In their manuscript, “Examination of the Exit Angle of Hair at the Skin Surface versus the Internal Angle of Hair as It Relates to the FUE/CIT Harvesting Method,” Rose, Canales, and Zontos, attempted to map the path hair follicles take below the scalp surface in an effort to predict the minimum punch size that can be used during follicular unit extraction without risk of transection. Although such information could hold a high degree of clinical significance, the authors’ insufficient data categorization with respect to anatomical location, exclusion of patient demographic information, apparent failure to standardize the depth at which angles were measured in all test subjects, oversimplification of hair follicle growth patterns, and oversimplified mathematical modeling undermine the value of what should constitute an impressive and original data set (i.e., the internal and external angles of hair follicles at the scalp surface).
Rose, Canales, and Zontos evaluated hair angles in the central occipital and lateral regions of full-thickness strips that were harvested from 13 patients; however, they did not categorize their results with respect to these sites. Site- and site-specific data would be useful since noted patterns in the external orientation of hair follicles have been established and are presented here in Figure 1.
Specifically, follicles on the right side of the donor region tend to grow in the direction of the negative x-axis (i.e., towards the patient’s left side) and often retain this orientation across the midline of the donor area. Left of the midline, the direction of hair follicle growth relative to the x-axis shifts rather abruptly to a neutral position, while on the left side of the donor region, hair follicles grow in the direction of the positive x-axis. Moreover, the slope of hair follicles changes along the lateral plane of the scalp. The absolute value of the positive slope of follicles decreases in the direction of the right periauricular area of the donor region, while the absolute value of the negative slope decreases in the direction of the left periauricular area of the donor region (see Figure 1 and Figure 2B).
Moving superiorly along the scalp towards the recipient area, the downward orientation of follicles gradually transitions to an upward orientation (See Figure 2A and 2C). Interestingly, as also shown in Figure 2, individuals may present with unique deviations from the more common patterns; consequently, as the surgeon moves from one location to another in the donor area, the angle at which the punch is inserted must be altered to accommodate the orientation of hair follicles growing in the targeted region.
In addition to the anatomical variation in external growth angles discussed above, the degree to which the internal growth angle deviates from the external growth angle is known to differ drastically among various ethnicities and hair types. African hair and beard hair, for example, tend to grow along a tighter curve, resulting in a larger change in internal and external angle measurements. See Figures 3 and 4, respectively.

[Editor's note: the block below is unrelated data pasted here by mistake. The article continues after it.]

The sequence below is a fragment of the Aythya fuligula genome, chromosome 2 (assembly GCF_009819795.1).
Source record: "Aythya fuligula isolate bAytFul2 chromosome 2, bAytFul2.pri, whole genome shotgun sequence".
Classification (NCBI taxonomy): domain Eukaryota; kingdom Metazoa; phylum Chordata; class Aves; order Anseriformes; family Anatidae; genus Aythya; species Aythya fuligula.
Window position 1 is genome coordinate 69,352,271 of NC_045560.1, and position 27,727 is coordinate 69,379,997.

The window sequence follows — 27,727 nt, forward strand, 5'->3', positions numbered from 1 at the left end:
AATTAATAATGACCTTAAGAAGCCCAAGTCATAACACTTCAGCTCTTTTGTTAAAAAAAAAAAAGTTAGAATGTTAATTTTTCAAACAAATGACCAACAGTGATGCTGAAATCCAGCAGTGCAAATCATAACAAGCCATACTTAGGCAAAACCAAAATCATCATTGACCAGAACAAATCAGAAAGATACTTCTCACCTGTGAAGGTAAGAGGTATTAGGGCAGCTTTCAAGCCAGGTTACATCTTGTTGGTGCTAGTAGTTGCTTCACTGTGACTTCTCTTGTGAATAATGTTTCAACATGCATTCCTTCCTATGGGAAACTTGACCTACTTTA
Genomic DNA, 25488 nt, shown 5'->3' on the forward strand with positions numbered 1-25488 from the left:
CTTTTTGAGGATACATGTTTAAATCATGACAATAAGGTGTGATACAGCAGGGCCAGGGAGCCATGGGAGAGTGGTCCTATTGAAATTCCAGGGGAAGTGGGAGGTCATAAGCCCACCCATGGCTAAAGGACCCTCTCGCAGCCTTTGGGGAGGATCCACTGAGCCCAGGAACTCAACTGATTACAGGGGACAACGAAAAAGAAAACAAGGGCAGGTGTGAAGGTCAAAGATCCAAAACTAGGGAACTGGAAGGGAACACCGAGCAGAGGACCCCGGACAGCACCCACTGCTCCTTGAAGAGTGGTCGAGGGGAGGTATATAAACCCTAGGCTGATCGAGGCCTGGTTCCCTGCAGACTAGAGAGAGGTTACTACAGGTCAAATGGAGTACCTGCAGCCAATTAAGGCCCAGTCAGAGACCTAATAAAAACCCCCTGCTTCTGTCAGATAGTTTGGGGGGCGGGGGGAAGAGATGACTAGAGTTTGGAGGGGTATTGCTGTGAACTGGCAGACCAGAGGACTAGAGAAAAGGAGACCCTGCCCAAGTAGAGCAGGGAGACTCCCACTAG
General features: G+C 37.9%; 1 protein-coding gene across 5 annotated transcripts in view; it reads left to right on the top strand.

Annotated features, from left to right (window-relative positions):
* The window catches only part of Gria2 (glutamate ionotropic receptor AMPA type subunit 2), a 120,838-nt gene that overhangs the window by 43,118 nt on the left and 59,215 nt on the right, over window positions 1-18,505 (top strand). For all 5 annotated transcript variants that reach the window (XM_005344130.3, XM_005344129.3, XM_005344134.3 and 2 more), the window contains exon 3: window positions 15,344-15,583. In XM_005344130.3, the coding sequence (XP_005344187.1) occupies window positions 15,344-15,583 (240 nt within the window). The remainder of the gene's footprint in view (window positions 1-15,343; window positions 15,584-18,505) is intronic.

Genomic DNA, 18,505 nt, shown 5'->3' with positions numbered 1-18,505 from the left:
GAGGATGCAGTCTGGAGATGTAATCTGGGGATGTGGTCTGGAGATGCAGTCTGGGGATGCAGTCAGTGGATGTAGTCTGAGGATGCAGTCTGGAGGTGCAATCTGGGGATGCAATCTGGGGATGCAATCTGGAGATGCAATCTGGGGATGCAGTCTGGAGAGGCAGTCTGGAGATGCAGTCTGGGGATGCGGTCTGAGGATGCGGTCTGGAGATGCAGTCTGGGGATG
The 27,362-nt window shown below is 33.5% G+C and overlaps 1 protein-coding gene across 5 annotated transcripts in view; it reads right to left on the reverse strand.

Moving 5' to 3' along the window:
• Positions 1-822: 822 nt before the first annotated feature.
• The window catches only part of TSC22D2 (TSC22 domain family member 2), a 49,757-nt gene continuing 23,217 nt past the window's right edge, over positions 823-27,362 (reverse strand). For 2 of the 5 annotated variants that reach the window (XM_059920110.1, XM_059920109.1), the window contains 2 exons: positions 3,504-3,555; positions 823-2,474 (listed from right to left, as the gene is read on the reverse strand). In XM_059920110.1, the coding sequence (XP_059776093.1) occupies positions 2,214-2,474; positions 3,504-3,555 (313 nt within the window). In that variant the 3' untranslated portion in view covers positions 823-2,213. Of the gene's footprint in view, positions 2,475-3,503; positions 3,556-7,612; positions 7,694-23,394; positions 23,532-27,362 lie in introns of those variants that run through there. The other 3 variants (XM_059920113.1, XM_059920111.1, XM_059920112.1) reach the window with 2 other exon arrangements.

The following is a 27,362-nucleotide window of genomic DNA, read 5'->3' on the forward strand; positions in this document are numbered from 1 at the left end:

While the authors acknowledged that the path of curly or wavy hairs underwent more dramatic angle changes than straight hairs, they did not provide the percentage of the total hair population that each hair type represented and did not offer a summary of ethnicities included in the patient population, both of which would have improved the impact of their work. Moreover, the authors did not report using a standardized protocol for trimming hair before measuring internal and external angles. Since the perceived angle of hair growth becomes more acute as the hair length external to the scalp increases, the inclusion of the overall height of hair above the scalp in addition to the location along the hair shaft where the exit angle was measured needed to be controlled in the study and, if it was, then the procedure should be described in the manuscript. The curvature of lengthy hair follicles is the rationale for trimming the hair shaft prior to FUE; the actual angle of growth can only be appreciated in full when the hair shaft is trimmed to a length of approximately 1mm or slightly shorter. The hair shaft should not be cut too short, however, because this can also mask the true angle of growth. Furthermore, shorter hair facilitates placement of the punch circumferentially around the hair follicles, in particular with a continuously rotating punch. Excessive tumescence can obliterate the angle of hair growth if the hair is cut too short, while both tumescence and traction can alter the angle of hair growth causing erroneous modification to the angle of approach. The notable exception is with kinky hair; it is often preferable to shave the scalp.